Curt Clawson Wins Republican Primary Race
Curt Clawson, a businessman who was little known months ago in Southwest Florida, won a challenging GOP primary Tuesday to fill the U.S. House seat left open by the scandalous collapse of Trey Radel.
Clawson pitched himself as an outsider against more established candidates. He poured more than $2 million into television ads. In one, the former Purdue basketball player challenged President Barack Obama to a three-point contest.
The SWFL residents in District 19 took about 38 percent of the vote in the Congressional race, besting several rivals, including state Sen. Lizbeth Benacquisto, whose swift rise to prominence in Tallahassee made her an establishment favorite. Benacquisto was fighting for second place with former state Rep. Paige Kreegel.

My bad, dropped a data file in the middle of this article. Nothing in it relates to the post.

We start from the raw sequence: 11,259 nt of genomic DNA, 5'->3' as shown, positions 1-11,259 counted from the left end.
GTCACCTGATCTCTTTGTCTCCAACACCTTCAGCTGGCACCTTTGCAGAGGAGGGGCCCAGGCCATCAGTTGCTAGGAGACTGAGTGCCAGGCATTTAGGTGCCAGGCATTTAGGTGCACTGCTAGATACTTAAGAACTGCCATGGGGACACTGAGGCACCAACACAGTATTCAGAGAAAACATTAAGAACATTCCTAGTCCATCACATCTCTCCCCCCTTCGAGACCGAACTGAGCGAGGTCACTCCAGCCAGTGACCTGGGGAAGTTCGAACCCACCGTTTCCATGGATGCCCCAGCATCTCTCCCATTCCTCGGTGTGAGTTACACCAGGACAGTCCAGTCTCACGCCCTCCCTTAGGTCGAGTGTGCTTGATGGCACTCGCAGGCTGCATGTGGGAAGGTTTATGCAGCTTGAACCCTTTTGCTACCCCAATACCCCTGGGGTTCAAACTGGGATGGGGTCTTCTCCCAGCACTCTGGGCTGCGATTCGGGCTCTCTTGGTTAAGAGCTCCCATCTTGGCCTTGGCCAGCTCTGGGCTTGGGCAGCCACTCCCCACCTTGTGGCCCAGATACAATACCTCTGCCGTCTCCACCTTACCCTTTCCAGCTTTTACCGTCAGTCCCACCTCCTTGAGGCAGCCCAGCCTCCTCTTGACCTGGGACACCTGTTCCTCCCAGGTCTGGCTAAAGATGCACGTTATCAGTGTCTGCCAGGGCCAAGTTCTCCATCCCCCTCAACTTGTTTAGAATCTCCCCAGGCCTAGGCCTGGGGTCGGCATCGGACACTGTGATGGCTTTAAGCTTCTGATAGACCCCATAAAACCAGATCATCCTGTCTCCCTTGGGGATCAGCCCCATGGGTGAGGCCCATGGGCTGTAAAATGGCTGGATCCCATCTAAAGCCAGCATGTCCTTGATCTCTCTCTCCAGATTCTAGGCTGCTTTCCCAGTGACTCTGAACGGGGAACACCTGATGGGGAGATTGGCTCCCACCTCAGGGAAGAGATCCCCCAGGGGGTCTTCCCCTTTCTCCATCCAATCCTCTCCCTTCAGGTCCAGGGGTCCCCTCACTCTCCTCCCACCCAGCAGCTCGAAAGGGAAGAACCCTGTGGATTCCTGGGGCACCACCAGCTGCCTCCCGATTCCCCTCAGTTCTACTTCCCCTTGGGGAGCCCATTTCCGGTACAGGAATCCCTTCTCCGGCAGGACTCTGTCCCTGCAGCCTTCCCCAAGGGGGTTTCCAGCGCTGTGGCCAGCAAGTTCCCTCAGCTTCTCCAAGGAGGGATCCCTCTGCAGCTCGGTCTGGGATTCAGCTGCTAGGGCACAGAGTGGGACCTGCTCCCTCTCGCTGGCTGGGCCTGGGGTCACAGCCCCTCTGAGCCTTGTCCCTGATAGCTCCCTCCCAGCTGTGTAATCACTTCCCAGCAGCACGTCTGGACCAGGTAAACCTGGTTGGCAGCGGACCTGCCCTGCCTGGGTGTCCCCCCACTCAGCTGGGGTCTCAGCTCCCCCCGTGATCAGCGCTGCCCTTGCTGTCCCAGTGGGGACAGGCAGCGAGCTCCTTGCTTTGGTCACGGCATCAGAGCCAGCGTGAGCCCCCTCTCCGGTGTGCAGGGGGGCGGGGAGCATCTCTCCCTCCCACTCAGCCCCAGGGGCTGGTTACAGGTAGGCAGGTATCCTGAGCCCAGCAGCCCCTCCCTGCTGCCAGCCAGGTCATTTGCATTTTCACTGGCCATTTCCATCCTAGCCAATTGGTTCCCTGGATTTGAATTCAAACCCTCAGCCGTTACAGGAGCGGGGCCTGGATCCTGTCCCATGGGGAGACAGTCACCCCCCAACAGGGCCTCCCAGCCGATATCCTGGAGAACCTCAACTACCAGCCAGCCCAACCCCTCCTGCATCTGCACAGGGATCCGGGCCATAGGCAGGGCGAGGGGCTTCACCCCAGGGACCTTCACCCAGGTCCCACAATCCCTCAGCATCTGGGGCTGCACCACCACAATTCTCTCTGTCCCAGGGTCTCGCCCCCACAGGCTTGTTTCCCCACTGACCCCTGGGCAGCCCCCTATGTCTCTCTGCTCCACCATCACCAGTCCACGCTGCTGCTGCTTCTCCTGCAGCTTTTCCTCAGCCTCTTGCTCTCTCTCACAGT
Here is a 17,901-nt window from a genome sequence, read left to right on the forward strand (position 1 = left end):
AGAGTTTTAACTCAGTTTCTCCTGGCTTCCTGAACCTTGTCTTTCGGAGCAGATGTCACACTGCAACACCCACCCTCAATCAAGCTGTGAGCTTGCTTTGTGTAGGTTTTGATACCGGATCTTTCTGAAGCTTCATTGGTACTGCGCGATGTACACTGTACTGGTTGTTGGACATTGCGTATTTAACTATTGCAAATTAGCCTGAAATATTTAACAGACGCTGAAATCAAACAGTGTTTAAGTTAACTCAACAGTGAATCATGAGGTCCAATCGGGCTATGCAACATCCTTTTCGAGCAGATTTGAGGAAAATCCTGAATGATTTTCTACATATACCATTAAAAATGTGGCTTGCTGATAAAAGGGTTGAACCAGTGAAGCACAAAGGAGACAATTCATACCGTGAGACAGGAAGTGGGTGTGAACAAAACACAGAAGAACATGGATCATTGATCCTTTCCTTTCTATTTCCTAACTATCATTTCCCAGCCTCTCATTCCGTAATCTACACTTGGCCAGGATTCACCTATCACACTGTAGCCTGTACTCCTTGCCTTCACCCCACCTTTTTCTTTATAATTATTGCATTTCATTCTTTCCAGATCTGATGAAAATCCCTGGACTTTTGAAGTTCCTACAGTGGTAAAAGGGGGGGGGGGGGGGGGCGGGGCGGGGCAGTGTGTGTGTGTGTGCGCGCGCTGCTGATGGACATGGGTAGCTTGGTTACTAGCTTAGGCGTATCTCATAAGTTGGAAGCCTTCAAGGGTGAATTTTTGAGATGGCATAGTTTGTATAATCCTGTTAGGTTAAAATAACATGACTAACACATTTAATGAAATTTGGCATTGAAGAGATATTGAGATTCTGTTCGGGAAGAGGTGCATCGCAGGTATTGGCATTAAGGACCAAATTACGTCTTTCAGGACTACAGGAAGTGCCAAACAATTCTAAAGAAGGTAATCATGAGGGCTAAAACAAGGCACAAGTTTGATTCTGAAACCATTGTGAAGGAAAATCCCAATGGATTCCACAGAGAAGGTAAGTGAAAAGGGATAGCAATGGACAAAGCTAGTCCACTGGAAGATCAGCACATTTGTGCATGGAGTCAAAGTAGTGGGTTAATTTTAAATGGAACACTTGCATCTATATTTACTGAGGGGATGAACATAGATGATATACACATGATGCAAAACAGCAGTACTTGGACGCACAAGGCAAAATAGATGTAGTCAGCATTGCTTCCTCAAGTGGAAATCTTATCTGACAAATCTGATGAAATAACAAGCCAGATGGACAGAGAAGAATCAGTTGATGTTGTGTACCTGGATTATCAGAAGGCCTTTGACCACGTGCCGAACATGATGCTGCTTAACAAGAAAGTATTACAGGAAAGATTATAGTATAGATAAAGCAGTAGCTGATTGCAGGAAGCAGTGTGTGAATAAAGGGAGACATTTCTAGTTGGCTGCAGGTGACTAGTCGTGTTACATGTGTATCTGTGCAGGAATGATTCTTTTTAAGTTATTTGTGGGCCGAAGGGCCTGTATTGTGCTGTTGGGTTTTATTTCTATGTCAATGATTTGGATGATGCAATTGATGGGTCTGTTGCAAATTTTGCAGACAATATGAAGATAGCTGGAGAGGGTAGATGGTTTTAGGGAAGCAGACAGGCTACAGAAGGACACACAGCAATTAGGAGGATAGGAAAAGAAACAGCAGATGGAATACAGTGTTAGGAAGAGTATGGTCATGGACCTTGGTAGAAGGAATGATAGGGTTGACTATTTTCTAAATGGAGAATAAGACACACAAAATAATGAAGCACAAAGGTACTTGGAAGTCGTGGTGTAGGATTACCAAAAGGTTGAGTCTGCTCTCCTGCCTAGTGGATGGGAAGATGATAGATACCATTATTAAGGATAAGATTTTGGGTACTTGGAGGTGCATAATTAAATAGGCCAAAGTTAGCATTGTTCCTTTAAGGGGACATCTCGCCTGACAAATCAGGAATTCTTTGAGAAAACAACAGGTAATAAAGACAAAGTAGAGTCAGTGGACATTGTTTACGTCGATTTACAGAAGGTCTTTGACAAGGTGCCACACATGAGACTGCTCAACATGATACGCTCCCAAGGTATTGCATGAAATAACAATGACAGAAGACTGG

“I got into this race because I felt like we needed more outsiders in Congress,” Clawson said in a tweet. “The career politicians aren’t getting the job done.”
Clawson has to run in a general special election set for June 24 but enters as the favorite against Democrat April Freeman; the district is solidly Republican.
More than $6 million was spent on the primary, with Clawson leading the way. Several super PACs also got involved, helping add to the adverse tone, and raising questions about close ties to candidates.
Clawson outlasted scrutiny of his record as an automotive industry executive and a TV report about a sex offender that lived in one of Clawson’s homes, sold just before he entered the race.
As Clawson climbed in the polls, he drew support from former Rep. Connie Mack, who held the seat before Radel, and U.S. Sen. Rand Paul, R-Ky. The Tea Party Express gave him another boost. The group on Monday was feeling bullish about Clawson’s chances, campaign staff proclaiming the race was the “first tea party vs. establishment showdown” of 2014.